Think what you will about the Israel-Palestinian conflict (and we're sure all of you have differing opinions on the peace talks), but you have to give it up to Israel's health officials for this one: officials are now recommending that the state fund abortions for all women between the ages of 20-33. Starting in 2014, the recommended rule would allow an estimated 6,300 more women to have state-funded abortions annually.
The funding decision came as a part of Israel's new "health basket" — which is simply another name for Israel's healthcare policies. Every year, the Health Ministry Panel, which is led by Shaare Zedek Medical Center Professor Jonathan Halevy, goes through a list of medicines and procedures, and decides which of them become subsidized by the state.
This year, the panel began in October, starting with a list of 113 items. Due to financial limitations, Israel can only allot up to 300 million shekels — or $86.3 million — for state-subsidized procedures and medicines. The 113 items would have cost a total of 1.2 billion shekels or $343.6, which means that the panel had to cut out certain items.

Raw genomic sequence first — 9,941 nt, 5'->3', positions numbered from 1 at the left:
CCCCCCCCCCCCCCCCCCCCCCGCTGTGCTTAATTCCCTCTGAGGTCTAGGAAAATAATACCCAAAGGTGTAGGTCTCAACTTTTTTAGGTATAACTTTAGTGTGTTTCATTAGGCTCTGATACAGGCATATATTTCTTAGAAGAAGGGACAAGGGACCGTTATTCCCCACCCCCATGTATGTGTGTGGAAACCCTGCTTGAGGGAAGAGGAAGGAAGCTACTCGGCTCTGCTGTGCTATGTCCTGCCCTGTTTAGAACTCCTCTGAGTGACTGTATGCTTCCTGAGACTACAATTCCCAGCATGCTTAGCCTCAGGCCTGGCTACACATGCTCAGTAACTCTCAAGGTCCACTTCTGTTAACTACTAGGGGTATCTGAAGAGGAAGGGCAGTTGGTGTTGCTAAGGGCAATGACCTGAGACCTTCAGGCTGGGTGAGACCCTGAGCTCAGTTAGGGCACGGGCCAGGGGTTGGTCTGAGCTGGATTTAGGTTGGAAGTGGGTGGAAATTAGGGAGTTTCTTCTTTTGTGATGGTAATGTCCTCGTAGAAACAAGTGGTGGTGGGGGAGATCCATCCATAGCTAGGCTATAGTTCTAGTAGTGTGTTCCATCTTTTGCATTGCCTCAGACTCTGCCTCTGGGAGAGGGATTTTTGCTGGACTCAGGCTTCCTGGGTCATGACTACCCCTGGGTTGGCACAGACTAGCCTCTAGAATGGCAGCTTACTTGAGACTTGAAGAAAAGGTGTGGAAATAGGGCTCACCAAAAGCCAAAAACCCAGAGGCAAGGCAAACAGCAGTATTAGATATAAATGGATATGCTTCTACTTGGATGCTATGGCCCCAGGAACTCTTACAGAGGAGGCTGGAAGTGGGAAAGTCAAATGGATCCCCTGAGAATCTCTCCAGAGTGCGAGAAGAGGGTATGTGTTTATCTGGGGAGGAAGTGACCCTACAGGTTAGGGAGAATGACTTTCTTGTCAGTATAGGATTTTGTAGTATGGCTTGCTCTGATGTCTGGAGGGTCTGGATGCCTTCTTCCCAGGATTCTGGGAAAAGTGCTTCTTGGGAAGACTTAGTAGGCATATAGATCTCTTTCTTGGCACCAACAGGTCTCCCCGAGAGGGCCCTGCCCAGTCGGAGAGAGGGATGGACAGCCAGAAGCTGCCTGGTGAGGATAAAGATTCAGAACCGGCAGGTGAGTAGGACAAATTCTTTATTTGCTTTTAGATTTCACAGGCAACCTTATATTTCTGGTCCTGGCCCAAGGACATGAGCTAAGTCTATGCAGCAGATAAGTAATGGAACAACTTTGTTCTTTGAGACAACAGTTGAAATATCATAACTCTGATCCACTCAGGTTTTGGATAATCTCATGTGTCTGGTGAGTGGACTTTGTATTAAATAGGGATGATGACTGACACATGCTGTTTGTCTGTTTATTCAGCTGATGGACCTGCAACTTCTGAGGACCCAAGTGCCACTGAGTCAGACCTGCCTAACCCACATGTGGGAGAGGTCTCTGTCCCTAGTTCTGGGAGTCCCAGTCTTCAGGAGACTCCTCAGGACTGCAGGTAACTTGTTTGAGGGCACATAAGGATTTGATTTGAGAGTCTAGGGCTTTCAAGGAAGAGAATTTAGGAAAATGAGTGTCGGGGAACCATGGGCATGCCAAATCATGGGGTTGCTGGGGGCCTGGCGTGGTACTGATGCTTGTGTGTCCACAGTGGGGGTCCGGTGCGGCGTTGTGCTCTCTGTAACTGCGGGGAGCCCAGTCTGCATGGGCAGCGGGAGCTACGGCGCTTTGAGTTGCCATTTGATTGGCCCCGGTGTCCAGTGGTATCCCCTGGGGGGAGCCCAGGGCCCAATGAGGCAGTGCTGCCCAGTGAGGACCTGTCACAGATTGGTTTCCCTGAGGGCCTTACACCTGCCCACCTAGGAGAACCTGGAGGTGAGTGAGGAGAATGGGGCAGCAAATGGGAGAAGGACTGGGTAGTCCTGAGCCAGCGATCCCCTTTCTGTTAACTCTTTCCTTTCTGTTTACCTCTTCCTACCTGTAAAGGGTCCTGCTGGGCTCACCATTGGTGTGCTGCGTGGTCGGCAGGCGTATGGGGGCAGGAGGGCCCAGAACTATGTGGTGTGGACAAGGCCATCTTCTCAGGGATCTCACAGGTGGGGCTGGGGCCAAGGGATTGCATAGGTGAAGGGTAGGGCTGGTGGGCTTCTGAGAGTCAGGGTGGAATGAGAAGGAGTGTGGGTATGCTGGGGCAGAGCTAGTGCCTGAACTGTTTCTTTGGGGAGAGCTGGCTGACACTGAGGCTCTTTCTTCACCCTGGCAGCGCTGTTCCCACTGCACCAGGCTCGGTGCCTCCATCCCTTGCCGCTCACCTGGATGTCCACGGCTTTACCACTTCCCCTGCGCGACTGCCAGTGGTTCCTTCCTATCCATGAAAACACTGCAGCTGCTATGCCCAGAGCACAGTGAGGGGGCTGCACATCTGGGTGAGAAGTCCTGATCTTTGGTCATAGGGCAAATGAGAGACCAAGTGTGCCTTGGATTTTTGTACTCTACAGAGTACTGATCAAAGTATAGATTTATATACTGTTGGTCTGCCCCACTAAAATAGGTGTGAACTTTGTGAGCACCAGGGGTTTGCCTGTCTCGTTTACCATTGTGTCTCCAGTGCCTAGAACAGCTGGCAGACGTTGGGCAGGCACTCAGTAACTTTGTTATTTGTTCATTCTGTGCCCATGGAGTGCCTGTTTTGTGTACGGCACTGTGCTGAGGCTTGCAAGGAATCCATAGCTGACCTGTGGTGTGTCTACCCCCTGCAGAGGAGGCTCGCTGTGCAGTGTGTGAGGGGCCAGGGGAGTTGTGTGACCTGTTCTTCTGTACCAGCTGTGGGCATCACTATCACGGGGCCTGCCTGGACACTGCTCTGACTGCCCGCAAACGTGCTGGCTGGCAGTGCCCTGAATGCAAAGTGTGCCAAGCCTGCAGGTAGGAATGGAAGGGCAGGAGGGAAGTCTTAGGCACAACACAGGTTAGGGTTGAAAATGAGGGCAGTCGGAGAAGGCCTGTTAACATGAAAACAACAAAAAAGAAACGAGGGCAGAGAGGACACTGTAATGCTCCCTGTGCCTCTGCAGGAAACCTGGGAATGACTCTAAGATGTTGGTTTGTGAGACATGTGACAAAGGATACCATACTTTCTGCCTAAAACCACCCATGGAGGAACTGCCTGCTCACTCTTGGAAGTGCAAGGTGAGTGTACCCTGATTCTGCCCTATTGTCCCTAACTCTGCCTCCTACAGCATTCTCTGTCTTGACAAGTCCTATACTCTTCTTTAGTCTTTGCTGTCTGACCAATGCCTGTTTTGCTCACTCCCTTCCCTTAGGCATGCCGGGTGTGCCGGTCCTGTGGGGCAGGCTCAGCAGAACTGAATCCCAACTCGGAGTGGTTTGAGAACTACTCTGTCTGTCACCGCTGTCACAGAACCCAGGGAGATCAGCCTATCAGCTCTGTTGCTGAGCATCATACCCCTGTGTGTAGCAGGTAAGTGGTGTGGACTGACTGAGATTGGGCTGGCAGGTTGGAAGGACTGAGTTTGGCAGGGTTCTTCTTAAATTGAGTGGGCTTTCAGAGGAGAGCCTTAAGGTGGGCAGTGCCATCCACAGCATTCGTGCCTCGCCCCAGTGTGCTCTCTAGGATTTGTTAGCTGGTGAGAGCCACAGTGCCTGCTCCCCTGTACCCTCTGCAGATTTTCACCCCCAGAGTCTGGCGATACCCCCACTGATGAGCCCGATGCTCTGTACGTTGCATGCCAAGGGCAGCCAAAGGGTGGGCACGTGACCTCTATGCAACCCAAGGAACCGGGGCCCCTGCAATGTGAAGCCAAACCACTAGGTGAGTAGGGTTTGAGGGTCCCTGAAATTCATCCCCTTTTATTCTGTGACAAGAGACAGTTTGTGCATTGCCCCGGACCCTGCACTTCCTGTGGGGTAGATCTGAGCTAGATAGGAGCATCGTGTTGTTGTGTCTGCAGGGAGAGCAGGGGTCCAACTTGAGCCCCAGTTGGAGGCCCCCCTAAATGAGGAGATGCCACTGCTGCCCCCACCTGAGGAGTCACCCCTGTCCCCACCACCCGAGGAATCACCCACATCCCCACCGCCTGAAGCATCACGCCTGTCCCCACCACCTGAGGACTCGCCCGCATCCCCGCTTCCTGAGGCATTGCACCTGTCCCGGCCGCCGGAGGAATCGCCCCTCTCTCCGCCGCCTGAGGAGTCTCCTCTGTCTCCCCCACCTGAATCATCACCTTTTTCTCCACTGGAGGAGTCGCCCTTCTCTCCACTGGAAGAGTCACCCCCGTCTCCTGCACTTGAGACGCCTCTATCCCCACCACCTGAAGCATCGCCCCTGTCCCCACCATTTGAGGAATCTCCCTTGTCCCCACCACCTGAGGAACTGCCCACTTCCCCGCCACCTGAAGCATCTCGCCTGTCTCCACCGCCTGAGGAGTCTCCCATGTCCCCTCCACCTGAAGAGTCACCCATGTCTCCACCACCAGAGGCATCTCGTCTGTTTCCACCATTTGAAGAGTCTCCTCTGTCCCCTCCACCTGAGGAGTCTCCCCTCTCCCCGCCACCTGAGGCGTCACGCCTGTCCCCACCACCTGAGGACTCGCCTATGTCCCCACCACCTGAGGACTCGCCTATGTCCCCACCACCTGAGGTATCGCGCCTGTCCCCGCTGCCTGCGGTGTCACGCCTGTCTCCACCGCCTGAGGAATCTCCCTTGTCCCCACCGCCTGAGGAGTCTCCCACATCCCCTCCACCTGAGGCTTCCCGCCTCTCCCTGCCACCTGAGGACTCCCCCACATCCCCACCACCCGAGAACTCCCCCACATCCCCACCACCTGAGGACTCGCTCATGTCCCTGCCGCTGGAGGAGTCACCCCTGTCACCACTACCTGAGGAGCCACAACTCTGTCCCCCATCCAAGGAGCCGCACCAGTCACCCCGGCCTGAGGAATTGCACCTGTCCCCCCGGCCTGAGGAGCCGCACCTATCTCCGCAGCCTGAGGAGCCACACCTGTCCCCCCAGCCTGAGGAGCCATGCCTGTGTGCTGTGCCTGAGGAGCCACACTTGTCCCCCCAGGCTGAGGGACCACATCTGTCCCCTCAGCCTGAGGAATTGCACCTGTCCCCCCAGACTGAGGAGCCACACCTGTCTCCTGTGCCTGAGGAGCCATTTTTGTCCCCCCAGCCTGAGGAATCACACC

But on Monday — after two months ranking remedies and medicines on factors ranging from cost, available alternatives, and effectiveness — the panel sent shockwaves by recommending abortion be put in its health basket. Before you react in amazement, know that even before today, Israel already subsidized abortions for women of all ages in cases of medical emergencies or sexual assault, and all women under 20 or over 40 could get subsidized abortions for any reason.
See reactions on Twitter below:
While the panel will still have to forward the recommendations to the entire Health Ministry (separate from the panel), the abortion recommendation is unlikely to meet opposition. Clearly, abortion isn't as divisive an issue in Israel as it is here in the U.S.